Updated: Dec 2, 2020
This week, we're taking a look at heuristics and cognitive biases and how they can short circuit the development of sound corporate and business strategies. We'll also look at ways you can train yourself to spot these traps and keep progressing toward your goals.
For starters, what are heuristics and cognitive biases? Well, in simple terms, they are shortcuts your brain uses to help you make decisions faster. The problem is, faster doesn’t always mean better, or even right.
They can be especially troublesome in a business setting.
To help illustrate, let’s take a look at five common ones.
You can find many more, along with explanations, in the links below.
Availability Bias – Availability bias appears when you give too much weight to a piece of evidence or data because it occurred recently, or is easy to recall.
In a business setting, this can appear as reactionary behavior. "X occurred, therefore we must do Y now." You're not taking action because it is a deliberate part of your strategy. Rather, you're reacting to some event, making a good business outcome uncertain.
Availability bias is often paired with our second example.
Confirmation Bias – Confirmation bias appears in two common ways. First, when we actively seek out information that validates our hypothesis, and avoid (even passively!) conflicting information.
Second, this bias can cause us to misinterpret or confuse data. When we do this, we're at risk of drawing conclusions that are not actually supported by the data.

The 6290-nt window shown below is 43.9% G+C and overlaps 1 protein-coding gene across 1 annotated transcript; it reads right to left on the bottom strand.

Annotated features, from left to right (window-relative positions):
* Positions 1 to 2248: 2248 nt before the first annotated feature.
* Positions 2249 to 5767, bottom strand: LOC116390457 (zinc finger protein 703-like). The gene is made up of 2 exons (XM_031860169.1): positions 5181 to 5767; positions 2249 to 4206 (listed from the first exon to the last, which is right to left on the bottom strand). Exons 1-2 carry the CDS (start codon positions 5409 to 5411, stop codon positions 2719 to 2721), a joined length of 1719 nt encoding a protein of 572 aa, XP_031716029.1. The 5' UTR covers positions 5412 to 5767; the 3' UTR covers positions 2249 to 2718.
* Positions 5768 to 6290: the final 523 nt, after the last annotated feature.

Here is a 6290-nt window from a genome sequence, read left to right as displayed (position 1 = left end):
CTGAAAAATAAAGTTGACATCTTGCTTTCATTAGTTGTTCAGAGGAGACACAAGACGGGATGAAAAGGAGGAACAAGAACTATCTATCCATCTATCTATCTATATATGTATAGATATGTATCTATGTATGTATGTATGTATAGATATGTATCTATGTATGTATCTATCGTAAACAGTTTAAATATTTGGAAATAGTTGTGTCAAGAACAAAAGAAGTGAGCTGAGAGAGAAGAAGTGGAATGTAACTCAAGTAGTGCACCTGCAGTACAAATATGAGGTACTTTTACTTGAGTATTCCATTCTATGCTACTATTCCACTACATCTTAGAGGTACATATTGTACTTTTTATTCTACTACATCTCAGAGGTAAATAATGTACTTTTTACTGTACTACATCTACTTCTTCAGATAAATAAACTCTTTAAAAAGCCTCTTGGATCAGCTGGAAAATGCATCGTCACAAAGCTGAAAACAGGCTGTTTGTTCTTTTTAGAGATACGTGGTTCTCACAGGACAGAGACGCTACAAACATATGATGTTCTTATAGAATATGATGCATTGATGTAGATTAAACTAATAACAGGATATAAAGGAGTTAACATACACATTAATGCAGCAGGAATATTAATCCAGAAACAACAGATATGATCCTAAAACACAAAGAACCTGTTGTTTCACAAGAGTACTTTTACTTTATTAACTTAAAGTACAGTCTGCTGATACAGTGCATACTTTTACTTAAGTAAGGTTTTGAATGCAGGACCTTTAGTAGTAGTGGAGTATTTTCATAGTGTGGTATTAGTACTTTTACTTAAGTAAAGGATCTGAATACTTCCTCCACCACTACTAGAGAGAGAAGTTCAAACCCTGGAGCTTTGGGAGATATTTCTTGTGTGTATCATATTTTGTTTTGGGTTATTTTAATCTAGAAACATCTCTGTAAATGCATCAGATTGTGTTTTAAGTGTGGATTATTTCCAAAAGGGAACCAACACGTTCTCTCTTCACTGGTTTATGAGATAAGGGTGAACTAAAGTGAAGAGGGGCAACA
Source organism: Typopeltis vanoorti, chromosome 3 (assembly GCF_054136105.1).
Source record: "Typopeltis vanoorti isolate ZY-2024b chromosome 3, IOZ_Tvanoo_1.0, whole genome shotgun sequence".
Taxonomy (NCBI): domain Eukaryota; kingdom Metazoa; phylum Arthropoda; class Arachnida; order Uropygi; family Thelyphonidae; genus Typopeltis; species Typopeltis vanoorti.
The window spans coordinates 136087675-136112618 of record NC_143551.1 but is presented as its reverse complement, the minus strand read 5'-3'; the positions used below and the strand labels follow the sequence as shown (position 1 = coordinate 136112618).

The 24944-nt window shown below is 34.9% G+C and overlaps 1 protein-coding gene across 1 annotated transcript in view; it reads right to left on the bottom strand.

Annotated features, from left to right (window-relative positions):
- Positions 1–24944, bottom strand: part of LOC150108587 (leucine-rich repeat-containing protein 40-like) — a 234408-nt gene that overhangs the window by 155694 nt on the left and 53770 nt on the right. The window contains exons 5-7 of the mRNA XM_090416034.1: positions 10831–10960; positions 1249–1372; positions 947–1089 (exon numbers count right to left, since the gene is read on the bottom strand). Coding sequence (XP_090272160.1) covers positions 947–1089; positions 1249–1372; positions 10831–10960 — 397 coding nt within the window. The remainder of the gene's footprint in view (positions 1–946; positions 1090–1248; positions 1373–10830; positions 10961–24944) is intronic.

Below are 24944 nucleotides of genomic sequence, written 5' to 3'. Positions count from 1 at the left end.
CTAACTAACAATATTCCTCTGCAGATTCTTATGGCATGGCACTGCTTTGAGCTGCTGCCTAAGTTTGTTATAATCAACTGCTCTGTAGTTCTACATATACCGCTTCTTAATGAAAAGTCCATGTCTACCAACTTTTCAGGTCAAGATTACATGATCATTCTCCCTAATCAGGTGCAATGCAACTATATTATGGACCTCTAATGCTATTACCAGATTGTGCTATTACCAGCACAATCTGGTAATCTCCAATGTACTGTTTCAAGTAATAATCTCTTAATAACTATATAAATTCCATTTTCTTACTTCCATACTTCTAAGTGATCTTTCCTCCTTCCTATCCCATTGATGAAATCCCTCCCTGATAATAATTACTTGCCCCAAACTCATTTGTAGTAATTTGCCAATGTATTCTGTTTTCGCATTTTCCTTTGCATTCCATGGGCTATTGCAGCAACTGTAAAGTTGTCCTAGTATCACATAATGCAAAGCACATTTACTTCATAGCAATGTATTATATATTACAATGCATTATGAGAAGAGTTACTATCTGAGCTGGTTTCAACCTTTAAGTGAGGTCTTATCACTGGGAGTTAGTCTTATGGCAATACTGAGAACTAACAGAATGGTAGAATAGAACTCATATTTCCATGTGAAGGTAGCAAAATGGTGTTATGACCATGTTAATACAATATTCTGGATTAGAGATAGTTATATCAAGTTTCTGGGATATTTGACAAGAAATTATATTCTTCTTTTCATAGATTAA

Overload – Information overload is our third example, and it is exactly what it sounds like. We can only process so much information in a given period of time, and handle data sets to certain limits.
This bias can cause "Paralysis by Analysis" in your business in any number of ways.
When choosing key metrics for a project, when considering how many vendors you need, when reviewing data for market or other research.
There will always be more data, but you must stick to your deadlines and make a decision.
There is also a tradeoff between the volume of data you choose to review, and the depth of your understanding of that data.
Framing – Framing is how we look at an issue, and how choices are presented to us. For example, framing can be used to make a particular outcome look desirable, playing on our natural Loss Aversion Bias.
Also, consider how many issues are presented as "yes or no" or some other binary construction. Next time you see one, pause. Ask, "Are those really the only two options?" More often than not, there are other options available if you take the time to discuss them and consider additional perspectives.
Groupthink - Groupthink is a herd mentality. "Everyone else is doing it!" was not a reason you could use as a kid. You definitely shouldn't use it in your business.
You can see how these - and the many other - heuristics and cognitive biases can wreak havoc on your operations and strategic planning. But there is good news.
A strong organizational culture and good decision-making architecture (systems, separation of duties, and more) will help keep cognitive biases and heuristics at bay.
At the individual level, mentors, coaches, and an advisory board are also good options for leaders to reduce the effect of biases.
Check out the video, and the links for more reading and information.
Additional Links, for more reading:
About the Author:
Matt Beckmann is the Founder & Managing Director of Ascent Consultants. In addition to experience as a former Chief of Staff to the Missouri Auditor and as a Corporate Vice President and General Counsel, he has advanced training and certifications in law, business, coaching, athletics, and other disciplines. His blog content, inspired by his deep passion for unlocking his reader's best potential, consistently equips business owners and individuals with the knowledge and resources to overcome obstacles that may be hindering growth.
Ascent Consultants provides business and project management consulting services, and executive and leadership development coaching. By converting client growth goals into an actionable "game plan," we lead companies and individuals to extraordinary outcomes.